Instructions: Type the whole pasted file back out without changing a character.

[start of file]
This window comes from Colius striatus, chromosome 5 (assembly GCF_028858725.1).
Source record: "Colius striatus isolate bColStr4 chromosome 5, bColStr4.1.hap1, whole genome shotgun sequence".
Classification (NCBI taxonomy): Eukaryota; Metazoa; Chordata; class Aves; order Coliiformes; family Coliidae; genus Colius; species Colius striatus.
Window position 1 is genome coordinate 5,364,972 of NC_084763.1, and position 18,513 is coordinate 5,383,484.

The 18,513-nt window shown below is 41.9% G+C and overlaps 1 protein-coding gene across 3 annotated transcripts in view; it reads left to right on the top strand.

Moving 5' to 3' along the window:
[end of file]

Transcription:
This window comes from Colius striatus, chromosome 5 (assembly GCF_028858725.1).
Source record: "Colius striatus isolate bColStr4 chromosome 5, bColStr4.1.hap1, whole genome shotgun sequence".
Classification (NCBI taxonomy): Eukaryota; Metazoa; Chordata; class Aves; order Coliiformes; family Coliidae; genus Colius; species Colius striatus.
Window position 1 is genome coordinate 5,364,972 of NC_084763.1, and position 18,513 is coordinate 5,383,484.

The 18,513-nt window shown below is 41.9% G+C and overlaps 1 protein-coding gene across 3 annotated transcripts in view; it reads left to right on the top strand.

Moving 5' to 3' along the window: